Affleck plays the titular Accountant, and is joined by Anna Kendrick as the lead female, JK Simmons and Cynthia Addai-Robinson as the Treasury agents trying to catch him, and Jon Bernthal as the crazy, violent, but lovable character every action movie seems to have! All of the standard characters and pieces are here, and almost every action movie trope is carried out, including a big shootout scene, which is really intense. The worst part about this movie is how cliché it can be at times, and the heavy exposition scenes. Not to mention that the big “twists” are predictable if you’ve seen any decent action film from the past two decades. However, the best part about this film is how it can be riddled with clichés, yet still manage to feel fresh and innovative at the same time.

The acting is good for the most part, and Ben Affleck stands out from the pack by a mile, giving a lot of depth and characterization to the autistic and introverted character he portrays. It’s impressive to watch how engaging he can be with the camera. Jon Bernthal is born to play these sort of crazy, loveable action roles; he proved it as The Punisher in the ‘Daredevil’ TV series, and now he’s going to hopefully get his own show where he can build on that. It’s nothing new, but that isn’t necessarily a bad thing. As for the others actors, they were fairly. J.K. Simmons delivers lines, but not much more. He has one powerful scene, but it’s so full of exposition that his performance drowns in the abundance of dialogue. Anna Kendrick as the lead female, enters, gets in danger, then leaves. There were some characterizations given to her in the form of her dialogue, and her performance is noticeably heavily directed, as per whatever the script writes her to do. She doesn’t add subtlety to make the character seem relatable, she just feels like a movie character. There’s no doubt for me that some of that fault goes to the script, but good performances can make weak writing into great writing. This wasn’t a great performance from her.

This brings me to the script. It’s filled with subplots. Everything that’s a subplot could be a main plot in its own movie, this script is that dense. It was great getting to watch a studio film that felt like it actually respected the audience and their attention span, because the story was filled with lots of little scenes that just connected every dot. Some may see this as a flaw, which I understand, but I found it refreshing and enthralling. It’s nice knowing that there’s some audience respect out there in Hollywood studios. The script is also slow, and fair warning, the entire movie is slow. I enjoyed that the movie took about fifty minutes setting up everything that was going to be explained later. The director, Gavin O’Connor (“Warrior”), clearly shows that he wants to engage every aspect of his film to sync with one another, giving every important detail ample time to make its purpose known, and in the final act when the majority of the story arcs finish, it’s stimulating for the mind. The movie impressed me with how smart it was at times, even if there were tropes aplenty that were a little bit distracting.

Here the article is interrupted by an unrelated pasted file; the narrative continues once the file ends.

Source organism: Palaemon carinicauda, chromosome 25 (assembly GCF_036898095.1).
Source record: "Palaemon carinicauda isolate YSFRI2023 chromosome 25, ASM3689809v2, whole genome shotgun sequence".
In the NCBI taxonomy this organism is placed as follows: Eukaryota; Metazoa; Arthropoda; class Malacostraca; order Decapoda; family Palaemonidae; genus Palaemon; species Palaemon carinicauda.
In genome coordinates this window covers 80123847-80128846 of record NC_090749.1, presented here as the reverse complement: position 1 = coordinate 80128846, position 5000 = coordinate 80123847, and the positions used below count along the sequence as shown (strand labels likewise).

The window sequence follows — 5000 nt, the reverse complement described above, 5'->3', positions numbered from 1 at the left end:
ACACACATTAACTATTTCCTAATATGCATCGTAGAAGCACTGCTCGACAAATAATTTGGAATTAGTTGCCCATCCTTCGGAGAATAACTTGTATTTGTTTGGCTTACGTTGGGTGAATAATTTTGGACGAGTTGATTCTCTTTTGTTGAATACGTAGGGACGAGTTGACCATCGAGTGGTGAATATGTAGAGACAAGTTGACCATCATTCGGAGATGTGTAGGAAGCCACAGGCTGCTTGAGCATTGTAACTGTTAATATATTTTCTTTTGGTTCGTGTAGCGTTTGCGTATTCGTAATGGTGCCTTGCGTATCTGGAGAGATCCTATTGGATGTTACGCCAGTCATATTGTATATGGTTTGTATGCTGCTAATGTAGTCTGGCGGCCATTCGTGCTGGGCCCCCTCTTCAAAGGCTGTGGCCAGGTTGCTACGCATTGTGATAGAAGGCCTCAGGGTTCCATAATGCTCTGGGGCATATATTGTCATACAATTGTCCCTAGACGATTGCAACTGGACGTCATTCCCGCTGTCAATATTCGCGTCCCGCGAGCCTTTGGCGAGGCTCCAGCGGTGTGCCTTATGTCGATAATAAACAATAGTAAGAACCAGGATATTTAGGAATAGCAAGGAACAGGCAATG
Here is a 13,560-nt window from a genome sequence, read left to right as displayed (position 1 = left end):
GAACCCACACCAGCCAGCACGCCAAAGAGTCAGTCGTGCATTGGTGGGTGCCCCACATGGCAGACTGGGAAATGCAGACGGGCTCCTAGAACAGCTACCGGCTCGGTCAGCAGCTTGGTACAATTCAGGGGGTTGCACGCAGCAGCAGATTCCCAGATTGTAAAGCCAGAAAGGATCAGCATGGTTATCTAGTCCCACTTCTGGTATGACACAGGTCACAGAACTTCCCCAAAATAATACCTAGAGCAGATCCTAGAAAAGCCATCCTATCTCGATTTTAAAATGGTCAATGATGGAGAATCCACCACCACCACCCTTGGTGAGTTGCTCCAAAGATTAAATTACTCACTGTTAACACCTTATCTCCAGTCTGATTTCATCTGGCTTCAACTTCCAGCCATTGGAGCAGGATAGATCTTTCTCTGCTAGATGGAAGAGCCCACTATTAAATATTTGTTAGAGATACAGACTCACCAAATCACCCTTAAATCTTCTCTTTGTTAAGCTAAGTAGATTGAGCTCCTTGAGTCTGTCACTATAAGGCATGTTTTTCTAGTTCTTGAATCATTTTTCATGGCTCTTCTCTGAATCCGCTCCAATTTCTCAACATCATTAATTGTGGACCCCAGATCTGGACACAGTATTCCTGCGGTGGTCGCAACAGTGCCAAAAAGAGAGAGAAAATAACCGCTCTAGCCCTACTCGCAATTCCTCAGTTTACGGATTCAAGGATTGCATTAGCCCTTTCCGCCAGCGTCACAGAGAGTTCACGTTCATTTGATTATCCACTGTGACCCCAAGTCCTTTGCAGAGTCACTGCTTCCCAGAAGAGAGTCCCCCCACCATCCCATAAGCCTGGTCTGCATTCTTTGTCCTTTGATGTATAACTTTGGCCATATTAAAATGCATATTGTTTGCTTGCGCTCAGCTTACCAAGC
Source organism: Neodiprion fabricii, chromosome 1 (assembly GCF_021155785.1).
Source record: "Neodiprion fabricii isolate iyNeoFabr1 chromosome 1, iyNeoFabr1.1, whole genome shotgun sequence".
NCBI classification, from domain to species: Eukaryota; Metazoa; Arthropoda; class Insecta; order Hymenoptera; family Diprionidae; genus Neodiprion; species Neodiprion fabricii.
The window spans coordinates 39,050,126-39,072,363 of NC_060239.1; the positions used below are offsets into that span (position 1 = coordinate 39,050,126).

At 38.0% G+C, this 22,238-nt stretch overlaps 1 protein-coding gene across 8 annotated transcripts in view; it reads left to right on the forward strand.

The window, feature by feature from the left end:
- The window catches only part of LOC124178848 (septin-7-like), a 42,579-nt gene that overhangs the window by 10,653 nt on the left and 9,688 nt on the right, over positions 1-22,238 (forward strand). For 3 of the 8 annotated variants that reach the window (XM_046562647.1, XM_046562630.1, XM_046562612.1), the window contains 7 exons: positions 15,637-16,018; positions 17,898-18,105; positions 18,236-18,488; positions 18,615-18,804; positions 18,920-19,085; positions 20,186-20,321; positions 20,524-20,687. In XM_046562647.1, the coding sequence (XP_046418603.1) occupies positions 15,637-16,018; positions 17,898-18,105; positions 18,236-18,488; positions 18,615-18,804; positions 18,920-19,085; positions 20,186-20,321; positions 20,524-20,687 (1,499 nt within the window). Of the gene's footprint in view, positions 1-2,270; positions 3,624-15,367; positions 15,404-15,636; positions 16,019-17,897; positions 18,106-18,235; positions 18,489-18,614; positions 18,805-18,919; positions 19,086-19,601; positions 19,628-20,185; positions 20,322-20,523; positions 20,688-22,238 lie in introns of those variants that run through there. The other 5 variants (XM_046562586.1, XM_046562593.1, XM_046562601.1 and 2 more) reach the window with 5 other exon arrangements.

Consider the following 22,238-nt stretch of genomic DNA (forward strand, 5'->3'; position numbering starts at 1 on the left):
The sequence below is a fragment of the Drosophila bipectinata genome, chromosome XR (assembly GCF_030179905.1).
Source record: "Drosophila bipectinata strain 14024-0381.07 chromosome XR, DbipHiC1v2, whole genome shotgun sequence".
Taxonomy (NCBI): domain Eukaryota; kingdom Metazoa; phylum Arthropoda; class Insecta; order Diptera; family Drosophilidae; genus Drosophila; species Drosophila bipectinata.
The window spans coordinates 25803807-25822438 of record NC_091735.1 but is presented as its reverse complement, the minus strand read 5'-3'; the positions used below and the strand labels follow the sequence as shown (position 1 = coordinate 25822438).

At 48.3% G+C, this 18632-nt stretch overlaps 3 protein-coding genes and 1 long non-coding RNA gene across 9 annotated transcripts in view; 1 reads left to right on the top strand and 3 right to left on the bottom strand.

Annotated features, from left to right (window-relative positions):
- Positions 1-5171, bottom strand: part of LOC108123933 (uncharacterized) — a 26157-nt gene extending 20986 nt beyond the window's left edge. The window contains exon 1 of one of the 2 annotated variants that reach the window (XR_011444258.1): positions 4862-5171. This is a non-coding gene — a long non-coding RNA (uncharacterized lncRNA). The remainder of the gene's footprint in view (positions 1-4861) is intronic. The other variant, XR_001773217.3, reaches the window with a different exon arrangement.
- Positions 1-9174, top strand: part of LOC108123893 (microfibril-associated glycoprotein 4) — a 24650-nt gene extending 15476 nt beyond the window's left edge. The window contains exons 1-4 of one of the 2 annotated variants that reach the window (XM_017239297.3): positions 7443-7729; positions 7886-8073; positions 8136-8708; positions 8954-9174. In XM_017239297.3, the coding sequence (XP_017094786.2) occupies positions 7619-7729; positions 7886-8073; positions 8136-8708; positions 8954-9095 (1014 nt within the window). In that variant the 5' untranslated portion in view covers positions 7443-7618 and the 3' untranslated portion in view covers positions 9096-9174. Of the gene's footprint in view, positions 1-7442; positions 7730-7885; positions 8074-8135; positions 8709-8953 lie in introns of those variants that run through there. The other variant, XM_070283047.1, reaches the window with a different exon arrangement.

Everything technical was done well. There were some scenes that seemed very poorly lit to me, and it was hard to tell what was going on. All of the action is visible however, and those scenes are intense. The score sounded good, the cinematography at times looked great, and the product placement wasn’t abhorrent like it is for most Hollywood blockbusters. Overall, I was entertained consistently, despite the slow pacing. I went in impartial, not reading any reviews beforehand, and I came out enjoying the experience of watching the movie. I think anyone who has some patience and likes action movies will enjoy this. The lead performance is great, and some of the story’s themes and the way that things play out really surprised me. Some parts were predictable and came off as trying to be original when they were just repackaged. But in the end, the pros of ‘The Accountant’ outweigh the cons.

Noah’s Rating: 7.5 out of 10

The Infiltrator

Year: 2016
Director: Brad Furman
Starring: Bryan Cranston, John Leguizamo, Diane Kruger
Written by Tom Sheffield

When I first heard about ‘The Infiltrator’, it ticked all the right boxes. Based on a true story, with Bryan Cranston in the leading role, and 80’s law enforcement undercover investigations. The cast looked pretty solid, and after doing some research on the true story on which the film is based, I was really intrigued to see how it would be adapted for the purpose of the film.